EATING disorders are flavour of the month. The public is transfixed by the spectre of anorexia and bulimia, illnesses most people regard with horrified fascination from a safe distance. By contrast, the common or garden disorder - compulsive eating - is largely ignored. Yet most women are affected by it at some time in their lives.

MUSIC / Fresh light on death

The course of true love never did run smooth. Over at the Coliseum right now it's a positive health hazard. Remember what curiosity did for Judith in Bluebeard's Castle? David Alden's crimson production is back, its potency redoubled under the forceful and poetic musical direction of Adam Fischer. And it has a new and seemingly unlikely bedfellow in The Duel of Tancredi and Clorinda. Monteverdi's tiny opera is a moment lifted from Torquato Tasso's epic poem Jerusalem Delivered and frozen, isolated in time. At the first performance Monteverdi prefaced it with a selection of madrigals: Alden and music director, Harry Bicket, have done the same. 'Snuff Madrigals', Alden has called them - an apt description, for they are a prelude to death. They give the star- crossed lovers a past and a future, an emotional context; they establish relationship, motivations; they almost - it has to be said - overwhelm the opera proper.
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Scottish referendum: The Yes vote was the love that dared speak its name, but it was not to be

Despite the result, this is the end of the status quo

Boyd Tonkin on the fall-out from the Scottish referendum
Manolo Blahnik: The high priest of heels talks flats, Englishness, and why he loves Mary Beard

Manolo Blahnik: Flats, Englishness, and Mary Beard

The shoe designer who has been dubbed 'the patron saint of the stiletto'
The Beatles biographer reveals exclusive original manuscripts of some of the best pop songs ever written

Scrambled eggs and LSD

Behind The Beatles' lyrics - thanks to Hunter Davis's original manuscript copies
'Normcore' fashion: Blending in is the new standing out in latest catwalk non-trend

'Normcore': Blending in is the new standing out

Just when fashion was in grave danger of running out of trends, it only went and invented the non-trend. Rebecca Gonsalves investigates
Dance’s new leading ladies fight back: How female vocalists are now writing their own hits

New leading ladies of dance fight back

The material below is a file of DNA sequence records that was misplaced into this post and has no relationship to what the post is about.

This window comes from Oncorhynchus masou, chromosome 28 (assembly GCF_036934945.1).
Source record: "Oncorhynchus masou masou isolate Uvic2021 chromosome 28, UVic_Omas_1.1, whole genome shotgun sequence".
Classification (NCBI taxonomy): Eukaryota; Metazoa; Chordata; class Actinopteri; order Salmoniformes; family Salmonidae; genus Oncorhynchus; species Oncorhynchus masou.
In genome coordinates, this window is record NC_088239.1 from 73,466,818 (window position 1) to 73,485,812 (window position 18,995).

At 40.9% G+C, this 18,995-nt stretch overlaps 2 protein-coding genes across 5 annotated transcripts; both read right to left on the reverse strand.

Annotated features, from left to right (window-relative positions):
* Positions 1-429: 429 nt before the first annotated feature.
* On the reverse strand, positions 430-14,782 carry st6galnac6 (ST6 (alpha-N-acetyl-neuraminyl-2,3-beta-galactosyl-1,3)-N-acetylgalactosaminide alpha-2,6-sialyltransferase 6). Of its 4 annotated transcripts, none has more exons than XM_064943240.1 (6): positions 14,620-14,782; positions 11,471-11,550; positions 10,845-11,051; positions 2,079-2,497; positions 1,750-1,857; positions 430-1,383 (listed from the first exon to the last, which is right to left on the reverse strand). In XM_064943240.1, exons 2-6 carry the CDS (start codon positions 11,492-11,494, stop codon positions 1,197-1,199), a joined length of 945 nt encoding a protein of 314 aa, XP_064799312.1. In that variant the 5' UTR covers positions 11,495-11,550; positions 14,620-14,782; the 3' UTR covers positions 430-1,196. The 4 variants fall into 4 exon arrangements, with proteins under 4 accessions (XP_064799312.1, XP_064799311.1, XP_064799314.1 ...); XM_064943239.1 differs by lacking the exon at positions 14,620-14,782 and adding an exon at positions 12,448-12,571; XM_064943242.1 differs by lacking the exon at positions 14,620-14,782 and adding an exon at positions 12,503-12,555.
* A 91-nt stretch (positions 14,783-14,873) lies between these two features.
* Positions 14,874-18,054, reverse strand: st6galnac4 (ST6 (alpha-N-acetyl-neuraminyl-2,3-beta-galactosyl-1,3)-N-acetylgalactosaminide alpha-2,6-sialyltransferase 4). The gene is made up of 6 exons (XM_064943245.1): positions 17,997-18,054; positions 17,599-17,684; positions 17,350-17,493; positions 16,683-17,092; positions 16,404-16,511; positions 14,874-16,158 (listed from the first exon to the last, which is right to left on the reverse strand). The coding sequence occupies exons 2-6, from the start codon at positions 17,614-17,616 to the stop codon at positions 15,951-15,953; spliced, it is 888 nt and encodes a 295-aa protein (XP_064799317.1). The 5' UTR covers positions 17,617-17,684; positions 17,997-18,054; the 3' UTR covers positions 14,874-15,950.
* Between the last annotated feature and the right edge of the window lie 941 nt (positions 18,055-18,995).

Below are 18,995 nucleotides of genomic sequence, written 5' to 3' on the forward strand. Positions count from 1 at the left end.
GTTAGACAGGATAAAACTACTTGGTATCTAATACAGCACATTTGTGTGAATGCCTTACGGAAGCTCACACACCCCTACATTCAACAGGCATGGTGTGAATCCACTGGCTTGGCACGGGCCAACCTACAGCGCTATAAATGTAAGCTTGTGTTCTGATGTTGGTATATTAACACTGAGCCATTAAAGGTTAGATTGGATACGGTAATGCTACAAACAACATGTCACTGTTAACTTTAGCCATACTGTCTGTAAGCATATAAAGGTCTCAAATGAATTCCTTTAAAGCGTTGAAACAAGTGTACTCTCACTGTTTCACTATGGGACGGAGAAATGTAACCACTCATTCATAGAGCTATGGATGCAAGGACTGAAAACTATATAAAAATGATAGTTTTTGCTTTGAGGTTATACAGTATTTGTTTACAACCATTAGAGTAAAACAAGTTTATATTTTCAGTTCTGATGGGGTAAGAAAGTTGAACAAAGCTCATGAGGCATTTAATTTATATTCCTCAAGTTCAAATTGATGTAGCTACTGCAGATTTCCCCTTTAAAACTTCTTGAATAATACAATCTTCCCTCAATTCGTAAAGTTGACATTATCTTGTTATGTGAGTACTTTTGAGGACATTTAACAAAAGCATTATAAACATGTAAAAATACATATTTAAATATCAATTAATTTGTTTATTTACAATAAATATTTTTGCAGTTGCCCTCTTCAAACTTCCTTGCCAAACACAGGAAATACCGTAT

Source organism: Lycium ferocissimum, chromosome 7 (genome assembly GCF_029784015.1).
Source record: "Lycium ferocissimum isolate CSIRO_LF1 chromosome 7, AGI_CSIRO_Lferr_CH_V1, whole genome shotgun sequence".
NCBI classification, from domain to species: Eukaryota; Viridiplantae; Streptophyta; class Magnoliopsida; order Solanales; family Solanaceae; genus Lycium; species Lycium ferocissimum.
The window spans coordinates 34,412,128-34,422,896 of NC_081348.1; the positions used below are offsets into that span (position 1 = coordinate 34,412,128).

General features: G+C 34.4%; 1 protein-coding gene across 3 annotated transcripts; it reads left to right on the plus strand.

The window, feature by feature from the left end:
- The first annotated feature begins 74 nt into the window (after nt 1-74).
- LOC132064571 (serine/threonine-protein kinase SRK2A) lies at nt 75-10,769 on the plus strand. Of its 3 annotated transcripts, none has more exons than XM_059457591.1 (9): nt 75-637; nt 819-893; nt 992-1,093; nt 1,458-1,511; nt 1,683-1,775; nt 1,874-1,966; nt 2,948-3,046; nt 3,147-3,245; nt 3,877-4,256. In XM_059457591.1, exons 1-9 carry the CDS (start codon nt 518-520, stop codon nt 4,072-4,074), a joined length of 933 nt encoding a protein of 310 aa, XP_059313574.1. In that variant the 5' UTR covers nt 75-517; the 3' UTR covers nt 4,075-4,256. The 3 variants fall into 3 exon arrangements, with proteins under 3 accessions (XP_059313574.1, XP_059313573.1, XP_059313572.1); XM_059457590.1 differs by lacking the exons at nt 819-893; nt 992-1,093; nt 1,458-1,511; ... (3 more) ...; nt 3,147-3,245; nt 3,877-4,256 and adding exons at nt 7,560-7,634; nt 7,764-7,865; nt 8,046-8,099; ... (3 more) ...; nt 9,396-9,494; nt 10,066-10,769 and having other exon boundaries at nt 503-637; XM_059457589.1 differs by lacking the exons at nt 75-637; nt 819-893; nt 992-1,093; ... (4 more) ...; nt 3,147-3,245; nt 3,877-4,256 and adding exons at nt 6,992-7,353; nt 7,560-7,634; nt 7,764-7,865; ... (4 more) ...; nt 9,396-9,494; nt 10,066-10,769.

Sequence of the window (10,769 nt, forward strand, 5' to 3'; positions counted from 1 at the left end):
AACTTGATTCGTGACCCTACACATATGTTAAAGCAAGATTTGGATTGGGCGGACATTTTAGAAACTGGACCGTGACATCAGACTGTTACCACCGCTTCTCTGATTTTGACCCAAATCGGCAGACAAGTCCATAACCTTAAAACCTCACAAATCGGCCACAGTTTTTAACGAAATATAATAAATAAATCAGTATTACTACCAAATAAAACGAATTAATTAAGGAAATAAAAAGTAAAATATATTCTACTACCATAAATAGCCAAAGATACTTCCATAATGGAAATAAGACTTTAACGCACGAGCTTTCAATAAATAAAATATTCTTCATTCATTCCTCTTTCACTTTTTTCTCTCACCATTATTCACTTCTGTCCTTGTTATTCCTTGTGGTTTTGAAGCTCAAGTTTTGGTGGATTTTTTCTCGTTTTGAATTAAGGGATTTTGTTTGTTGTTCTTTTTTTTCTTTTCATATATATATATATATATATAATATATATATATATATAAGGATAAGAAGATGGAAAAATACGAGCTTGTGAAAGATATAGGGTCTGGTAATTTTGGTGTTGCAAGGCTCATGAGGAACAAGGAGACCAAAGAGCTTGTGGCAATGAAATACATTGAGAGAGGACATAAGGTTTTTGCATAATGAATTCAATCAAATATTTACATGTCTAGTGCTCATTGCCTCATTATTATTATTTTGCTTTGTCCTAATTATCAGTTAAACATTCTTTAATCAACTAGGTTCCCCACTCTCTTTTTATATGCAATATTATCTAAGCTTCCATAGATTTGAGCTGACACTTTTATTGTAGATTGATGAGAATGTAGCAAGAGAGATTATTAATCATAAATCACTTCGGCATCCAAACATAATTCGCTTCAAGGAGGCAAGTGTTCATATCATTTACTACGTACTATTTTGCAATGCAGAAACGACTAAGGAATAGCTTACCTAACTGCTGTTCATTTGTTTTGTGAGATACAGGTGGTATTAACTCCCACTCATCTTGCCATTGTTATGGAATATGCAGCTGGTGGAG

How female vocalists are now writing their own hits
Mystery of the Ground Zero wedding photo

A shot in the dark

Mystery of the wedding photo from Ground Zero
His life, the universe and everything

His life, the universe and everything

New biography sheds light on comic genius of Douglas Adams
Save us from small screen superheroes

Save us from small screen superheroes

Shows like Agents of S.H.I.E.L.D are little more than marketing tools
Reach for the skies

Reach for the skies

From pools to football pitches, rooftop living is looking up
These are the 12 best hotel spas in the UK

12 best hotel spas in the UK

Some hotels go all out on facilities; others stand out for the sheer quality of treatments
These Iranian-controlled Shia militias used to specialise in killing American soldiers. Now they are fighting Isis, backed up by US airstrikes

Widespread fear of Isis is producing strange bedfellows

Iranian-controlled Shia militias that used to kill American soldiers are now fighting Isis, helped by US airstrikes
Topshop goes part Athena poster, part last spring Prada

Topshop goes part Athena poster, part last spring Prada

Shoppers don't come to Topshop for the unique
How to make a Lego masterpiece

How to make a Lego masterpiece

Toy breaks out of the nursery and heads for the gallery
Meet the ‘Endies’ – city dwellers who are too poor to have fun

Meet the ‘Endies’ – city dwellers who are too poor to have fun

Urbanites are cursed with an acronym pointing to Employed but No Disposable Income or Savings
Paisley’s decision to make peace with IRA enemies might remind the Arabs of Sadat

Ian Paisley’s decision to make peace with his IRA enemies

His Save Ulster from Sodomy campaign would surely have been supported by many a Sunni imam